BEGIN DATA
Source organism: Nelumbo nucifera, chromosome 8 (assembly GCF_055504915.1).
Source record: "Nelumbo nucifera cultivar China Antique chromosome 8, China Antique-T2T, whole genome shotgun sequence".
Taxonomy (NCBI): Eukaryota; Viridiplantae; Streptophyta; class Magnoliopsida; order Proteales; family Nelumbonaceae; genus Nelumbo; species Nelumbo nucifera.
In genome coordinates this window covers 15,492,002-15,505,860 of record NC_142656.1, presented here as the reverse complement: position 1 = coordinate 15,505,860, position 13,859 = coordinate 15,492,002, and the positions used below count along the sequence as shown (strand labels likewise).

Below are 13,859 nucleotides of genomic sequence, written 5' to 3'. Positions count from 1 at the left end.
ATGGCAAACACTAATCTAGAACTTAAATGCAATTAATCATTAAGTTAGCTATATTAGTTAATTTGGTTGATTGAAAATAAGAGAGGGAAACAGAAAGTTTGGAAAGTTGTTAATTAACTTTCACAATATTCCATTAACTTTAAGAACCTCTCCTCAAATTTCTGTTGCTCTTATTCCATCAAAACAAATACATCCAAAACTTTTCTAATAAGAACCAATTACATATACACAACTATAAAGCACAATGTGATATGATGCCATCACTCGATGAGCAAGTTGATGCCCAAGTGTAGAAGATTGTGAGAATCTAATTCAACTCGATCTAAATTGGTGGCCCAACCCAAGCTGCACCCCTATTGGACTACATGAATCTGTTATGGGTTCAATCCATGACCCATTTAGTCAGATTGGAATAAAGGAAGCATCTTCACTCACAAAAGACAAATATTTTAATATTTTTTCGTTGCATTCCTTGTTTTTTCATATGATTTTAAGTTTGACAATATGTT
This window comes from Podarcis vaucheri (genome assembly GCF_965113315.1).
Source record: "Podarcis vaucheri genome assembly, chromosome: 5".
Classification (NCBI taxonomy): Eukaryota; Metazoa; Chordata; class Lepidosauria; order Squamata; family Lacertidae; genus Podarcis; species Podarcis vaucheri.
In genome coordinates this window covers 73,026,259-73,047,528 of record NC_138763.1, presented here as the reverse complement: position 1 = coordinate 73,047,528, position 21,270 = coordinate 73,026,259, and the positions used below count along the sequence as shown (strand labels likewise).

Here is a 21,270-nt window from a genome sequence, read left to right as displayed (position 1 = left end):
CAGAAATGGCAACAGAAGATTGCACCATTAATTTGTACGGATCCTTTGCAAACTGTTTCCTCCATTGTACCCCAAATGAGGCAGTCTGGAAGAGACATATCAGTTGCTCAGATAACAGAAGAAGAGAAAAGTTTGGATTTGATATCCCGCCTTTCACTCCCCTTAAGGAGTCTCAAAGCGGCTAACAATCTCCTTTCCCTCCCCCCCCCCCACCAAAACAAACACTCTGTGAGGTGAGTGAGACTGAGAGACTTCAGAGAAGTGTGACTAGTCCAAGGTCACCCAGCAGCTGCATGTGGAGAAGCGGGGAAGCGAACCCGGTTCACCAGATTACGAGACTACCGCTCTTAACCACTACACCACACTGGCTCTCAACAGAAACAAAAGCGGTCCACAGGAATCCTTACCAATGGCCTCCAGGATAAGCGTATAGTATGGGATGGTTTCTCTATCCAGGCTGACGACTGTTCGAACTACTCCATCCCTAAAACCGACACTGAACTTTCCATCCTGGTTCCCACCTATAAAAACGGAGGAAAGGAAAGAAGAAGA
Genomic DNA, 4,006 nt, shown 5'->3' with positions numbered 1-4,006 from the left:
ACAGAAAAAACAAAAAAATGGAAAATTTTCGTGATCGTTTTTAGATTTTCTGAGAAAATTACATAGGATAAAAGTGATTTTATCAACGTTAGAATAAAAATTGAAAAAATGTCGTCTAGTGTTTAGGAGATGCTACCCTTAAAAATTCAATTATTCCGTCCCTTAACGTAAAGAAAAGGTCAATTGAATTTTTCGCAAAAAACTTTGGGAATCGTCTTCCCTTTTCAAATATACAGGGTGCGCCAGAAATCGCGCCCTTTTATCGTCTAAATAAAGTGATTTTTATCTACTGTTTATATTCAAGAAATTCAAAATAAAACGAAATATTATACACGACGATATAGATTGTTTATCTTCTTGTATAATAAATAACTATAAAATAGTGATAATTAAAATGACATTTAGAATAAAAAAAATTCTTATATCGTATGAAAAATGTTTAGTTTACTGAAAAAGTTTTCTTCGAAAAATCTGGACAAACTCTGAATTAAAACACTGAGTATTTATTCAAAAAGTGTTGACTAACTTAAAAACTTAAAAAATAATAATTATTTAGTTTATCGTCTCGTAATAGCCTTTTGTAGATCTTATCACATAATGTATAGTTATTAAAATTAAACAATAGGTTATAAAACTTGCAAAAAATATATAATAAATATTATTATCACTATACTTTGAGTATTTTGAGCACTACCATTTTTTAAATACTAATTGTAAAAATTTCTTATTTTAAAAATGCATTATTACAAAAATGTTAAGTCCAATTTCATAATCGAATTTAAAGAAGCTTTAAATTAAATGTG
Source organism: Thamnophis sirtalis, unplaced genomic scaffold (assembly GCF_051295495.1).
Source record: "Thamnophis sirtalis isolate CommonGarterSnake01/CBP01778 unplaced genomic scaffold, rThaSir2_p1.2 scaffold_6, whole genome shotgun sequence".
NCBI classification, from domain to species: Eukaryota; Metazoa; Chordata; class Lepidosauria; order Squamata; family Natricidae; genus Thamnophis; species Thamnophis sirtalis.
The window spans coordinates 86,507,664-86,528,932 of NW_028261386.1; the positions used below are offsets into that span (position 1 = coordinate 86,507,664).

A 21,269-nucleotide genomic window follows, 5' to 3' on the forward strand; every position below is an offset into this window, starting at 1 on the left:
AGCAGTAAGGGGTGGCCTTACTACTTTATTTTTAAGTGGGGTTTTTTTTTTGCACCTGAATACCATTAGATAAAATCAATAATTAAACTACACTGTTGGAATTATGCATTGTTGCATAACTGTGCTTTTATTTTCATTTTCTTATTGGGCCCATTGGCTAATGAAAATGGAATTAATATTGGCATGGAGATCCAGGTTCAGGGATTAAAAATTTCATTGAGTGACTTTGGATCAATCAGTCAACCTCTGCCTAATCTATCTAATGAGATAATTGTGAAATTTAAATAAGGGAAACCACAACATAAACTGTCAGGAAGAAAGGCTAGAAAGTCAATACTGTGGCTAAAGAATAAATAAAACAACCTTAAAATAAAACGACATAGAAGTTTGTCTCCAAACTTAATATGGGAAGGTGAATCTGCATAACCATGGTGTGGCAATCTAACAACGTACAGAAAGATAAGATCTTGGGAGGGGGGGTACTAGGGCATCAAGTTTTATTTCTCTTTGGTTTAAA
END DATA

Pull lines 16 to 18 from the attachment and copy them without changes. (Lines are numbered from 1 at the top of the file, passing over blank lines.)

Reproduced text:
Source record: "Thamnophis sirtalis isolate CommonGarterSnake01/CBP01778 unplaced genomic scaffold, rThaSir2_p1.2 scaffold_6, whole genome shotgun sequence".
NCBI classification, from domain to species: Eukaryota; Metazoa; Chordata; class Lepidosauria; order Squamata; family Natricidae; genus Thamnophis; species Thamnophis sirtalis.
The window spans coordinates 86,507,664-86,528,932 of NW_028261386.1; the positions used below are offsets into that span (position 1 = coordinate 86,507,664).